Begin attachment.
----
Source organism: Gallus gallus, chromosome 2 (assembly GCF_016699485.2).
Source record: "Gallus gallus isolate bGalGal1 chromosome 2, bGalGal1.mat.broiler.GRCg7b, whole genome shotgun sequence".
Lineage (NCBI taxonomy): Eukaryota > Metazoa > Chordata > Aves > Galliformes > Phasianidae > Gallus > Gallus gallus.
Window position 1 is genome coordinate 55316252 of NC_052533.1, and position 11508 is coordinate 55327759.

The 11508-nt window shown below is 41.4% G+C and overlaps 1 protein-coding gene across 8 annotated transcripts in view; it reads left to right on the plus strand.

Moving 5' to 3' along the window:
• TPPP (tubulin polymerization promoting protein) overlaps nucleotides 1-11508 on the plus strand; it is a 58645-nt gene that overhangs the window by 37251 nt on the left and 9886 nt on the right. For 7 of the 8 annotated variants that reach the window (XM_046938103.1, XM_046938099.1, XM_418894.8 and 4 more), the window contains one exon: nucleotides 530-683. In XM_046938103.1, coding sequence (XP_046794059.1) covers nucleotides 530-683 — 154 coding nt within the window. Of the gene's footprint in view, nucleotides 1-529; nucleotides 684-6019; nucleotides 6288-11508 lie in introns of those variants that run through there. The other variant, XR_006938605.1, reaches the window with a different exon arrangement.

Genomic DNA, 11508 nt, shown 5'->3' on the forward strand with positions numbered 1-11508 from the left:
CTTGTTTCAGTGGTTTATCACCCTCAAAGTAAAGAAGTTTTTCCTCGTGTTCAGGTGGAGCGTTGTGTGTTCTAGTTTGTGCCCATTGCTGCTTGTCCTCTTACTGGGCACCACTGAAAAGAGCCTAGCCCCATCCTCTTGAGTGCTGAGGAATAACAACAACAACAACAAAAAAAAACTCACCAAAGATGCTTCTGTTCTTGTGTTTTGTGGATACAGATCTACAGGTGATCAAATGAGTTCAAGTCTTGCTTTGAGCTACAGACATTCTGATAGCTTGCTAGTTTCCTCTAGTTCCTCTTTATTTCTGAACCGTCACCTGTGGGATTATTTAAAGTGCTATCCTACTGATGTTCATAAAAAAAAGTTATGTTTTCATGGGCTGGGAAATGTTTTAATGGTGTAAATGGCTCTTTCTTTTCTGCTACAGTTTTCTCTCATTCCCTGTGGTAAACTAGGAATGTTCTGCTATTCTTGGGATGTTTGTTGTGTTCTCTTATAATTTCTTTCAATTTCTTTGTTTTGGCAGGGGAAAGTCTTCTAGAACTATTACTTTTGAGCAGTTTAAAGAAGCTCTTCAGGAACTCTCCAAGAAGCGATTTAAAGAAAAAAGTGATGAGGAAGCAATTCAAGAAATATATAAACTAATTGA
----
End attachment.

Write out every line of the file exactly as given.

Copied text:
Source organism: Gallus gallus, chromosome 2 (assembly GCF_016699485.2).
Source record: "Gallus gallus isolate bGalGal1 chromosome 2, bGalGal1.mat.broiler.GRCg7b, whole genome shotgun sequence".
Lineage (NCBI taxonomy): Eukaryota > Metazoa > Chordata > Aves > Galliformes > Phasianidae > Gallus > Gallus gallus.
Window position 1 is genome coordinate 55316252 of NC_052533.1, and position 11508 is coordinate 55327759.

The 11508-nt window shown below is 41.4% G+C and overlaps 1 protein-coding gene across 8 annotated transcripts in view; it reads left to right on the plus strand.

Moving 5' to 3' along the window:
• TPPP (tubulin polymerization promoting protein) overlaps nucleotides 1-11508 on the plus strand; it is a 58645-nt gene that overhangs the window by 37251 nt on the left and 9886 nt on the right. For 7 of the 8 annotated variants that reach the window (XM_046938103.1, XM_046938099.1, XM_418894.8 and 4 more), the window contains one exon: nucleotides 530-683. In XM_046938103.1, coding sequence (XP_046794059.1) covers nucleotides 530-683 — 154 coding nt within the window. Of the gene's footprint in view, nucleotides 1-529; nucleotides 684-6019; nucleotides 6288-11508 lie in introns of those variants that run through there. The other variant, XR_006938605.1, reaches the window with a different exon arrangement.

Genomic DNA, 11508 nt, shown 5'->3' on the forward strand with positions numbered 1-11508 from the left:
CTTGTTTCAGTGGTTTATCACCCTCAAAGTAAAGAAGTTTTTCCTCGTGTTCAGGTGGAGCGTTGTGTGTTCTAGTTTGTGCCCATTGCTGCTTGTCCTCTTACTGGGCACCACTGAAAAGAGCCTAGCCCCATCCTCTTGAGTGCTGAGGAATAACAACAACAACAACAAAAAAAAACTCACCAAAGATGCTTCTGTTCTTGTGTTTTGTGGATACAGATCTACAGGTGATCAAATGAGTTCAAGTCTTGCTTTGAGCTACAGACATTCTGATAGCTTGCTAGTTTCCTCTAGTTCCTCTTTATTTCTGAACCGTCACCTGTGGGATTATTTAAAGTGCTATCCTACTGATGTTCATAAAAAAAAGTTATGTTTTCATGGGCTGGGAAATGTTTTAATGGTGTAAATGGCTCTTTCTTTTCTGCTACAGTTTTCTCTCATTCCCTGTGGTAAACTAGGAATGTTCTGCTATTCTTGGGATGTTTGTTGTGTTCTCTTATAATTTCTTTCAATTTCTTTGTTTTGGCAGGGGAAAGTCTTCTAGAACTATTACTTTTGAGCAGTTTAAAGAAGCTCTTCAGGAACTCTCCAAGAAGCGATTTAAAGAAAAAAGTGATGAGGAAGCAATTCAAGAAATATATAAACTAATTGA